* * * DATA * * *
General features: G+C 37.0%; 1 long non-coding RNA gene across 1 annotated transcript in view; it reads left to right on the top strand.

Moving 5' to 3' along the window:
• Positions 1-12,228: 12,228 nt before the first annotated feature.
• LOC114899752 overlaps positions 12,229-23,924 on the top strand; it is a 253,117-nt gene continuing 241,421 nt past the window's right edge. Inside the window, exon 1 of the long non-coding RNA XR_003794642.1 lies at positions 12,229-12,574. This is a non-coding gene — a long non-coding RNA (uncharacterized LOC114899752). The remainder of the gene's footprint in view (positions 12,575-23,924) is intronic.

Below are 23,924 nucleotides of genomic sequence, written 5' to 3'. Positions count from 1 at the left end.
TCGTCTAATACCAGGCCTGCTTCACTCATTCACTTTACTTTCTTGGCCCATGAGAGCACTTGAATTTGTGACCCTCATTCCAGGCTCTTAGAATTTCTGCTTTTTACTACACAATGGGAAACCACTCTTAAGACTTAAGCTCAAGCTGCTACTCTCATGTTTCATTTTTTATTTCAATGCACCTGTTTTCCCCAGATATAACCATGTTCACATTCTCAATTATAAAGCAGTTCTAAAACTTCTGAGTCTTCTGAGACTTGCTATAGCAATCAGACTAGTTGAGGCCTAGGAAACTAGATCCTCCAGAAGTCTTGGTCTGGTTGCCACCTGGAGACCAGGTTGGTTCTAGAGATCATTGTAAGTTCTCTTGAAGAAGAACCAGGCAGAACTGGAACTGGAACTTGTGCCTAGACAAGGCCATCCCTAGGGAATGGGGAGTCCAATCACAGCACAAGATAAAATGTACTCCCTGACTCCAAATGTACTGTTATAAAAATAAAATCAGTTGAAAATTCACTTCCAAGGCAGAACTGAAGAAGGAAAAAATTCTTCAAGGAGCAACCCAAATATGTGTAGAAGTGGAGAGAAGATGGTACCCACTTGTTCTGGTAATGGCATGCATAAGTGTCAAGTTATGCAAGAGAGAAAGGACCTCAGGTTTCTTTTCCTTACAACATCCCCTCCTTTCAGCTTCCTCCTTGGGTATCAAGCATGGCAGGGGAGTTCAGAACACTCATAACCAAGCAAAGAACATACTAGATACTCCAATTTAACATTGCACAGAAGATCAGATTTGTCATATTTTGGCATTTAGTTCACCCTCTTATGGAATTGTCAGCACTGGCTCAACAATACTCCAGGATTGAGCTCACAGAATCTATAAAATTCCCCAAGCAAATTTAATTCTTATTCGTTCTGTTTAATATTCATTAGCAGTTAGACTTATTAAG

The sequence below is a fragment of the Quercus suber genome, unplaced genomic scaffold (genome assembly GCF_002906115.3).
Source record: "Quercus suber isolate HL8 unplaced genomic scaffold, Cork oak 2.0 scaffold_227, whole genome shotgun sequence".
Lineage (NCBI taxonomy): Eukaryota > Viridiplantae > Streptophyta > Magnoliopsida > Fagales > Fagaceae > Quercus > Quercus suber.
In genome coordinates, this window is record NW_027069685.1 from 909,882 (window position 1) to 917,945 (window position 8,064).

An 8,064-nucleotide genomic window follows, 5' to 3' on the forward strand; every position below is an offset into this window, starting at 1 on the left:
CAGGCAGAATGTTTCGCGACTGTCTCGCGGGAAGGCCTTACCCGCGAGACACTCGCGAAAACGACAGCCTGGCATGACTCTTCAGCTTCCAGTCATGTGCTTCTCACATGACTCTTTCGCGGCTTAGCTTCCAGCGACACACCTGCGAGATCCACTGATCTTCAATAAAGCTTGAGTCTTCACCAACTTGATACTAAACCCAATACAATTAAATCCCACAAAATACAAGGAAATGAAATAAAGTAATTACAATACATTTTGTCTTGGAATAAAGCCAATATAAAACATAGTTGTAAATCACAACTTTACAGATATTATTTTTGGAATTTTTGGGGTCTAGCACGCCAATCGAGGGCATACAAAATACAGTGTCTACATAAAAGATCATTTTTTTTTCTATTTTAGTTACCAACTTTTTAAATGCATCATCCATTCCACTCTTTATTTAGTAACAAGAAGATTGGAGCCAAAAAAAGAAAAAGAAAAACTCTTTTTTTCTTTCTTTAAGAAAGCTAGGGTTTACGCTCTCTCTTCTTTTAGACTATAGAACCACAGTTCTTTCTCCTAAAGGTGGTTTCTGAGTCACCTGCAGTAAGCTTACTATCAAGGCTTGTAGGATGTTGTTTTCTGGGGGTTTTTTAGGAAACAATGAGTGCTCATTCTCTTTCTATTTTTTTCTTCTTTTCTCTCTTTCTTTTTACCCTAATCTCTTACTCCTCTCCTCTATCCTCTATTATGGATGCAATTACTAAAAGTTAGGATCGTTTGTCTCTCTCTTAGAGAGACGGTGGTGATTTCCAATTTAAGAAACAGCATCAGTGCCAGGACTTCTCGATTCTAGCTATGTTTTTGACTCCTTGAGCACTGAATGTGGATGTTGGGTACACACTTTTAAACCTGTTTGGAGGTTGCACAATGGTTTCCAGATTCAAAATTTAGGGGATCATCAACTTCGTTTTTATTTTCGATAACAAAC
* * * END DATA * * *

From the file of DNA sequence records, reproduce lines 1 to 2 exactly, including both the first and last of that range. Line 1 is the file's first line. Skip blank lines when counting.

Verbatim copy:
General features: G+C 37.0%; 1 long non-coding RNA gene across 1 annotated transcript in view; it reads left to right on the top strand.

Moving 5' to 3' along the window: